• Hello The Foureyed Poet! Thank you for your very kind words. It’s my pleasure to visit your site and read your great poetry. I’m always amazed by a poets ability to say so much with so few words. Not one of my better talents I’m afraid. I learn from you. πŸ™‚

  30. Reblogged this on waywardspirit and commented:
    How can I monitize thins?
    This is the only vald question right?

  31. How often has such sweet experience happened since? Or to what degree of miracle?

    • What a great question, Waywardspirit. I honestly can’t say I’ve ever experienced anything to that extent since. I am a touchy feely type of NP (nurse practitioner) and did work in a very busy ER for years with lovely responses from scared patients when I’d touch them (on their cheek, hold a hand, etc.). I would see appreciative smiles, perhaps relaxation or less anxiety in their body language and “thank you honey” etc., but never anything as dramatic as this experience. I have often felt it was my this lifetime moment when the clouds parted and the light shone on gratitude for me to witness. It changed my heart.

      • Feels like the energy of whatever is called Christ flowing softly every day through you…
        Mother Teresa tells of seeing and feeling like you described.
        “How do I monitize?”
        Seems to be the only valid popular question….
        Applying it to a miracle is appropriate. : )
        Cuz first you would have to well, expect miracles and then experience them. ; )
        Thank you for this miracle!
        Michele O’Donnell a nurse healer practices what you did consciously. Guess it’s how “Christ” healed by seeing. Seeing the truth. It’s the basis of her practice now at Living Beyond Disease.
        I don’t figure that one has to be a Christian to see this way, and empower even if it is described in those stories.
        What do you think?

      • Beautifully put. What do I think? Thought can never touch on what you speak of and so I say that the heart knows what the mind can never conceive, of all that is possible. This is the place where inspiration leaves me at a loss for words but allow me to say thank you for your inspirational words.

  32. Pingback: Friday Favorites Februrary 8th | livingsimplyfree

  33. Thank you, livingsimplyfree, for the pingback. πŸ™‚

  34. jmsabbagh says:

    Emotional yet mesmerizing post.How beautiful a day can be when kindness touches it.In every beautiful word we say in every kind act we do there is God.Thank you for liking my recent post ( Authentic Responsibility…) Warm regards.jalal

  35. Seyi sandra says:

    I had tears in my eyes reading this, that was a great story, ‘soul to soul.’ Thank you for posting this!!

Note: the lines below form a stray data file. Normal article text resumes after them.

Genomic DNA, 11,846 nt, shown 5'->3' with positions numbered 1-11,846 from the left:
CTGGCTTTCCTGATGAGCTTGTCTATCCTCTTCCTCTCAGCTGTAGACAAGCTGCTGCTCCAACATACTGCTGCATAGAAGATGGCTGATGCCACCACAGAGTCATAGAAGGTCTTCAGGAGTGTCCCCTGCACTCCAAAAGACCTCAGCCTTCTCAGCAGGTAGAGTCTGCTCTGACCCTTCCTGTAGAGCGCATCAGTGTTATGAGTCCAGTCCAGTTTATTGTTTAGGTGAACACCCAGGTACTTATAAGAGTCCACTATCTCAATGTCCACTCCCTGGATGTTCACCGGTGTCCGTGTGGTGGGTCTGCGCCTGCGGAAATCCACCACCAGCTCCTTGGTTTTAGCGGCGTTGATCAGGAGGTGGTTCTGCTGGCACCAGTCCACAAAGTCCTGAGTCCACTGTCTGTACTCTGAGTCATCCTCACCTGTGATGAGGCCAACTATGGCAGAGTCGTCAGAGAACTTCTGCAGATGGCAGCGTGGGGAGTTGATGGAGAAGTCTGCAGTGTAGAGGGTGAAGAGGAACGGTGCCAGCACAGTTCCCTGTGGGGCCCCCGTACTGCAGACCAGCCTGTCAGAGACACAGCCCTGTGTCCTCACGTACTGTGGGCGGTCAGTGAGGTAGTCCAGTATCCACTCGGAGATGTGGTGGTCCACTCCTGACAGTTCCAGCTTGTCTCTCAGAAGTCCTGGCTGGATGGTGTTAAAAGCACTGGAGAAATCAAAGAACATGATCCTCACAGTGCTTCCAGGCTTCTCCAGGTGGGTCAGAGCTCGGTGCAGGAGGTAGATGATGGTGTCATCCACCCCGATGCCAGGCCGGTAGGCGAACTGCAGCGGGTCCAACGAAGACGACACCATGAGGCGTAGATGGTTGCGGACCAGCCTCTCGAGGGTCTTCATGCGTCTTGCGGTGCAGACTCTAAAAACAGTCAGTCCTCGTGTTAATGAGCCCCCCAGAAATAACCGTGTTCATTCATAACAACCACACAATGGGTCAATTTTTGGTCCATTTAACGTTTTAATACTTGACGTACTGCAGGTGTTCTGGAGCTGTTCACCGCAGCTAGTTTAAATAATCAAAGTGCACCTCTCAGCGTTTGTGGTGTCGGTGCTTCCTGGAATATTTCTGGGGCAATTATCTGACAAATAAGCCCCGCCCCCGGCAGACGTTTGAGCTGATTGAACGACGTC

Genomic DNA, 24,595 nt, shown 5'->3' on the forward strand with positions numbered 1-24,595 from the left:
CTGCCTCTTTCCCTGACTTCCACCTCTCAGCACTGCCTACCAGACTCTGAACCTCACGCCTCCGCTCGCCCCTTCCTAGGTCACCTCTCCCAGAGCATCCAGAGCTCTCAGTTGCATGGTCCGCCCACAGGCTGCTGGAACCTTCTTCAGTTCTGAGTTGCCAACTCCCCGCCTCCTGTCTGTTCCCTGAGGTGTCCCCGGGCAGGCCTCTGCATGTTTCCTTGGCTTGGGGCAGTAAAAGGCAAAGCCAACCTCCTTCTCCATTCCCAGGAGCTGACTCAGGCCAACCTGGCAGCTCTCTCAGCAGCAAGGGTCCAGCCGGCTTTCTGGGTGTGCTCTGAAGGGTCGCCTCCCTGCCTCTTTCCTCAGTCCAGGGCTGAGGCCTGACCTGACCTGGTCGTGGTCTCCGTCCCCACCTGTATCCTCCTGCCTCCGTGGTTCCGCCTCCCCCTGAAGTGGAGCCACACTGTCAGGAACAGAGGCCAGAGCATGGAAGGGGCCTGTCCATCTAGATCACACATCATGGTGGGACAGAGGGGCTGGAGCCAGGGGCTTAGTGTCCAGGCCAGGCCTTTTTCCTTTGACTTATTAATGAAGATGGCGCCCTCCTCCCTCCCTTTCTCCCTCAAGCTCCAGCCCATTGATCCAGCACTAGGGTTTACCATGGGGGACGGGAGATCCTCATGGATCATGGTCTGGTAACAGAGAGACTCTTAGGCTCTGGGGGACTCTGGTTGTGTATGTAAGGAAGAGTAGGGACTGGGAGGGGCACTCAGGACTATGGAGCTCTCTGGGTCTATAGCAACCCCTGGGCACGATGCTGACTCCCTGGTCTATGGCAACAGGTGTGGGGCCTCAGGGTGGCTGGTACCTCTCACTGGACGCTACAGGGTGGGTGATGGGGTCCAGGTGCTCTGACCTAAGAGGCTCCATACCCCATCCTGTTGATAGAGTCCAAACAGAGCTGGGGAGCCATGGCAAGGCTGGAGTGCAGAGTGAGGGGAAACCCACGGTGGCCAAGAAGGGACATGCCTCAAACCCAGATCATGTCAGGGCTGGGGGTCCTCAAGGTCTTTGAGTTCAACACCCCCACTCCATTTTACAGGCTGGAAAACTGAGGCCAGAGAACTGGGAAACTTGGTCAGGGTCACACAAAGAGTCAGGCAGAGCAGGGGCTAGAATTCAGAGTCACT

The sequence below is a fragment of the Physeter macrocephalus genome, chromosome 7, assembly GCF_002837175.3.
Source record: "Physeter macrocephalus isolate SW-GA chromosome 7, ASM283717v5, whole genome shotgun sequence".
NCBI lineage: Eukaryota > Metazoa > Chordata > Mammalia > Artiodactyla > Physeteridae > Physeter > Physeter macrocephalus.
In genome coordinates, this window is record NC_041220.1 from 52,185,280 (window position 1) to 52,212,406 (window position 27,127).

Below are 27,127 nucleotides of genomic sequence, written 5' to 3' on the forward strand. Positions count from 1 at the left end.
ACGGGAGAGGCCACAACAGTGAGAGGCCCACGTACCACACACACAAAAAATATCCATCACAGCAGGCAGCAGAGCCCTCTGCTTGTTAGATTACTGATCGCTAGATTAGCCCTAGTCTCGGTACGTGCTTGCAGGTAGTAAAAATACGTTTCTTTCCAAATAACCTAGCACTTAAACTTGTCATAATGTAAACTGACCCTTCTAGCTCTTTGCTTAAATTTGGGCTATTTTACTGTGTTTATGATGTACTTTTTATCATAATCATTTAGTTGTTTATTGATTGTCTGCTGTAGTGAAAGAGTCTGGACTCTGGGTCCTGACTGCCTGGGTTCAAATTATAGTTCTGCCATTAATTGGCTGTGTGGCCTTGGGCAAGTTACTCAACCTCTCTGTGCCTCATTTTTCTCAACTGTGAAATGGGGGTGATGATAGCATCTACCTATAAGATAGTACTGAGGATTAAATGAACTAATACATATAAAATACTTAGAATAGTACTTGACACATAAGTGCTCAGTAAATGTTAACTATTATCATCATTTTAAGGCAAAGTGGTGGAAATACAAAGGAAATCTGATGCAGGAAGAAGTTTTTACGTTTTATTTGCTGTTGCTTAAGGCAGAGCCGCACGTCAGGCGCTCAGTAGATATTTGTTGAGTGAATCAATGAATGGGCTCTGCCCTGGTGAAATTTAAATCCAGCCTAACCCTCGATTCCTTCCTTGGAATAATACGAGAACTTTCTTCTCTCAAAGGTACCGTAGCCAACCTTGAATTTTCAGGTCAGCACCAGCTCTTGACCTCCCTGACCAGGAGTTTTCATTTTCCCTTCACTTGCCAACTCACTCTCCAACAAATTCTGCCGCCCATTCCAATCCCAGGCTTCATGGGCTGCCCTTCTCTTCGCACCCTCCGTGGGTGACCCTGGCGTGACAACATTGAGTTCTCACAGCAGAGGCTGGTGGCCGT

36. Beautiful. And what a powerful lesson and reminder: we never know the good we may do by taking the time to reach out to another human being. Thanks.

    • Hi Mark. That’s so true. The impact of this that would have been completely forgotten had he not come back to let me know. It was monumental, life changing certainly for me. As my memory fades about so many things this is pretty vivid. Thanks so much for stopping by and commenting. Just had a look at your great cartoon work which I really enjoyed. πŸ™‚

  37. chatou11 says:

    What a beautiful story, I have tears in my eyes.. thanks for sharing!
    have a nice week and thank you for your visits

  38. TBM says:

    Wow. It really is the simple acts of kindness that leave a lasting impression.

  39. FlaHam says:

    Paulette, I knew something drew me to you, your a warm and kind lady, thank you for sharing this. Take care, Bill

  40. 1annecasey says:

    Beautiful.

  41. redneckdixiewarrior says:

    Hi there!

    What a heart warming story! Just a touch of human kindness can do so much! So happy that you and the gentleman were able to have this experience together. I pray he never forgets and pays it forward.

    I also wanted to say thank you for stopping by Jericho777’s blog and reblogging/ likeing my article on Lavender. Hope to see you there often! πŸ™‚

  42. Pingback: ~The Touch That Changed My Life ~ | Jericho777's Blog

  43. Bob Lee says:

    What a touching moment you’ve shared. It’s nice to hear about the human side of life that heals that technology will never be able to come close to. Thank you for sharing such an amazing story

  44. poetjena says:

    ” ‘I’ was with him, not the job or duty, ” – these words resonate with me deeply.

    And what an important reminder.
    How quickly we can lose “touch” with that which is really important in life.

    Less fear, more soul.

    in love&light

  45. Paulette….this gave me chills in the best of ways. You should write MORE about your touching moments. Surely, this man is not the only one you have touched and changed.